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Schizophrenia is a severe mental disorder defined by disintegration of thought processes and of emotional responsiveness. People suffering from schizophrenia usually have problems to differentiate between real and imagined experiences, they are unable to think logically or have appropriate emotional responses. For many people affected by schizophrenia, behaving normally in the social situations is often impossible. Typical symptoms of schizophrenia include auditory hallucinations, paranoia, bizarre delusions, disorganized thinking and speech, social withdrawal, sloppiness of dress and hygiene. In some cases, persons may stop talking, stop responding to the world, and even remain motionless in bizarre postures.
It is estimated that about 1 in 123 or 0.81% or 2.2 million people in United States suffer from schizophrenia. The disease typically begins in the early adulthood, most commonly between the ages of 15 and 25. Women, however, tend to develop schizophrenia later than men do. In women, rates of schizophrenia onset are noticeably higher after age 30. The prevalence of schizophrenia worldwide is approximately 1.1% of the population over the age of 18, or 51 million people. This serious mental disease rank among the top ten causes of disability in developed countries worldwide.
Causes of schizophrenia
Scientists are not completely sure what causes schizophrenia. However, most of them agree that a combination of genetic and environmental factors plays a significant role. Patients at the greatest risk are those with a family history of schizophrenia who suffer transient or self-limiting psychosis. People who have a first-degree relative with the disease have 6.5% of chances to become affected one day. A lot of environmental factors are also critical, such as the living environment, drug abuse or prenatal stressors. Living in urban environments drastically increases one’s risk of schizophrenia. Parenting style, however, does not seem to play a role in this disease. Schizophrenia is associated with many drugs such as cannabis, cocaine and amphetamines.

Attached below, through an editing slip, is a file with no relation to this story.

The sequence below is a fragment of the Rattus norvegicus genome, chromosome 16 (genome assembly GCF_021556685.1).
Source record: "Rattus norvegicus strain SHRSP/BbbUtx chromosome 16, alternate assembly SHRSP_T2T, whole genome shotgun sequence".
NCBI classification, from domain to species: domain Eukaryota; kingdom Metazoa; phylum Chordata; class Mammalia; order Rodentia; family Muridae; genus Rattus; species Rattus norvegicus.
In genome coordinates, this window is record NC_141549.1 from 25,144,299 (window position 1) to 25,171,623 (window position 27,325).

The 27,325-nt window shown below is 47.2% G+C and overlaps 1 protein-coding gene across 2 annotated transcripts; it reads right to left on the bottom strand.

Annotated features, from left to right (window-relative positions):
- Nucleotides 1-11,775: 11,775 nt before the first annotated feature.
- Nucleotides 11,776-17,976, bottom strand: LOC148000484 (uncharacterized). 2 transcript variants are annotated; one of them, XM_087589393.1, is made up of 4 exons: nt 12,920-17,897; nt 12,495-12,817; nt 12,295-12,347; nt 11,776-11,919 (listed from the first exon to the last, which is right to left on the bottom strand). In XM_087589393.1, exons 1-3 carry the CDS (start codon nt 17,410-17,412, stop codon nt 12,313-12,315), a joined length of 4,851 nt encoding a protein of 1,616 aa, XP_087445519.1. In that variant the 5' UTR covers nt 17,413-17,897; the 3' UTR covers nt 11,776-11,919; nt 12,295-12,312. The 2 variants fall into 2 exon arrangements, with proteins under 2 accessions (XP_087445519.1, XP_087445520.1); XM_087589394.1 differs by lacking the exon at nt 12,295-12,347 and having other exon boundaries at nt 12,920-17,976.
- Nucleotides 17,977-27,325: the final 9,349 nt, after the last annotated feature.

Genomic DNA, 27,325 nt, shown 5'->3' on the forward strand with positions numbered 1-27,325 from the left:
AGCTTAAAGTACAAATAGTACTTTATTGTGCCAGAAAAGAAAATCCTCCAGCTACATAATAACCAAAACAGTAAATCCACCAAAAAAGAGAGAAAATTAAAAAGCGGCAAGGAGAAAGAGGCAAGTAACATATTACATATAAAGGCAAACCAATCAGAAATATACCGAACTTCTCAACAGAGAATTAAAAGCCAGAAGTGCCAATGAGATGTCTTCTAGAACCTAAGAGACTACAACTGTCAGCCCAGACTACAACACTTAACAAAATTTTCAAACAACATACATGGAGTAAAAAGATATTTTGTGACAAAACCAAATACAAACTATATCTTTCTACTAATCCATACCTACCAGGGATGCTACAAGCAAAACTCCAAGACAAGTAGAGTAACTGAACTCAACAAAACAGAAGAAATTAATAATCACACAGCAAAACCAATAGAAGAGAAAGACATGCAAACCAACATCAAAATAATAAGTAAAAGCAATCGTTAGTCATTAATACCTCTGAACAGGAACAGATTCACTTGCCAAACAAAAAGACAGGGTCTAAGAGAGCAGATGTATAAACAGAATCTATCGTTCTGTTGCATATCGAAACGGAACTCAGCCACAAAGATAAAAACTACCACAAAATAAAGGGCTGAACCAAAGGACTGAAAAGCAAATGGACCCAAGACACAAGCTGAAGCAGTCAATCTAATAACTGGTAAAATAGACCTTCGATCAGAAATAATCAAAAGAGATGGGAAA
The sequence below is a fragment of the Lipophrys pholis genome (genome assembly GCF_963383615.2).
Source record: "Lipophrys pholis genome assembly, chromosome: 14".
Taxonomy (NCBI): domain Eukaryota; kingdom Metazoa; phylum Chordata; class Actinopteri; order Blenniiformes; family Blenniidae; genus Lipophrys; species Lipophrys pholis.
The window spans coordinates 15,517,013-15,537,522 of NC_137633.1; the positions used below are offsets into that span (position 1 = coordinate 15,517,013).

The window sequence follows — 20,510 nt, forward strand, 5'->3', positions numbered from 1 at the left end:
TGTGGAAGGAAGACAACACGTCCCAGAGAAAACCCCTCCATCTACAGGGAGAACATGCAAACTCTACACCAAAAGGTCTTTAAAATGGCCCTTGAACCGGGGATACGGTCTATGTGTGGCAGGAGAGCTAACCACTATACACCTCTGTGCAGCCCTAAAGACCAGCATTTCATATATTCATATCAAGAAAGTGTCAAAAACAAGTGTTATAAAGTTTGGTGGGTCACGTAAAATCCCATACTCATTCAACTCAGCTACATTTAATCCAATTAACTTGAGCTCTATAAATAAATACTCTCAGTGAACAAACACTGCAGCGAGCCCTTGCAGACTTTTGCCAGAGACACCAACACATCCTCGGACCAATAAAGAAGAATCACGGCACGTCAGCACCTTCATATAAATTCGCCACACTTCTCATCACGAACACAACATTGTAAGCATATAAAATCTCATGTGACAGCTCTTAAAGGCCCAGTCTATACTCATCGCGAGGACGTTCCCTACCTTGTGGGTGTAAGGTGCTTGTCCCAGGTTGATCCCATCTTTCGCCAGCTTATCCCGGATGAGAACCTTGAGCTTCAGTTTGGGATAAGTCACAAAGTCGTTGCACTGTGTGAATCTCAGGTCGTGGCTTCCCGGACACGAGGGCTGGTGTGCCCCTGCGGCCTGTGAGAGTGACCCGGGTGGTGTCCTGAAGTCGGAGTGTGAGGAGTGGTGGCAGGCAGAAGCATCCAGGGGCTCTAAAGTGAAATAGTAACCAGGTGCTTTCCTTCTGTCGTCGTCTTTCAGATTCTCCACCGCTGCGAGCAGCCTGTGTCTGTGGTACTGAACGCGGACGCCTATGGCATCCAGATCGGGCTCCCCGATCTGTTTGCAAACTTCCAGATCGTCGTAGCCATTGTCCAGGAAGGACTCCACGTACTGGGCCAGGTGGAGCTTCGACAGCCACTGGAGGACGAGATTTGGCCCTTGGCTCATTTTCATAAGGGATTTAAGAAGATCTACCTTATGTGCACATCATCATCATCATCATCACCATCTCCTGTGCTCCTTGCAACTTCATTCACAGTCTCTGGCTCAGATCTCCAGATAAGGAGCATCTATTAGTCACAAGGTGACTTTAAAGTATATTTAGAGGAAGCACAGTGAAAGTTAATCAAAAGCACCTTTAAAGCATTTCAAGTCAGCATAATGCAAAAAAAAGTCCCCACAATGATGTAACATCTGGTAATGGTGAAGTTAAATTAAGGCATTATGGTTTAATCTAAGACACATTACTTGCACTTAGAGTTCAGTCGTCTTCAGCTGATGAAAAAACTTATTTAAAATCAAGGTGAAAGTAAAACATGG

Polytoxicomania, or using drugs and alcohol together and excessively, is tightly associated with developing a psychotic disorder. Prenatal causes include hypoxia (loss of adequate oxygen supply) and infection or malnutrition during the fetal development.
Treatment for schizophrenia
Patients diagnosed at the early onset of the disease are most likely to recover due to the successful treatment. Treatment is most successful if it starts in the prodromal (pre-onset) phase of the illness, which takes place 30 months before the onset of schizophrenia symptoms.
In most of the cases, medication is used to reduce the symptoms of psychosis. Psychological therapy, including family therapy, assertive community treatment, supported employment, skills training, and cognitive behavioral therapy, is also recommended. Regular physical activity is often used in the treatment since it has a positive effect on mental and physical health of the patients. In some severe cases, patients will be hospitalized, either voluntarily or involuntarily.

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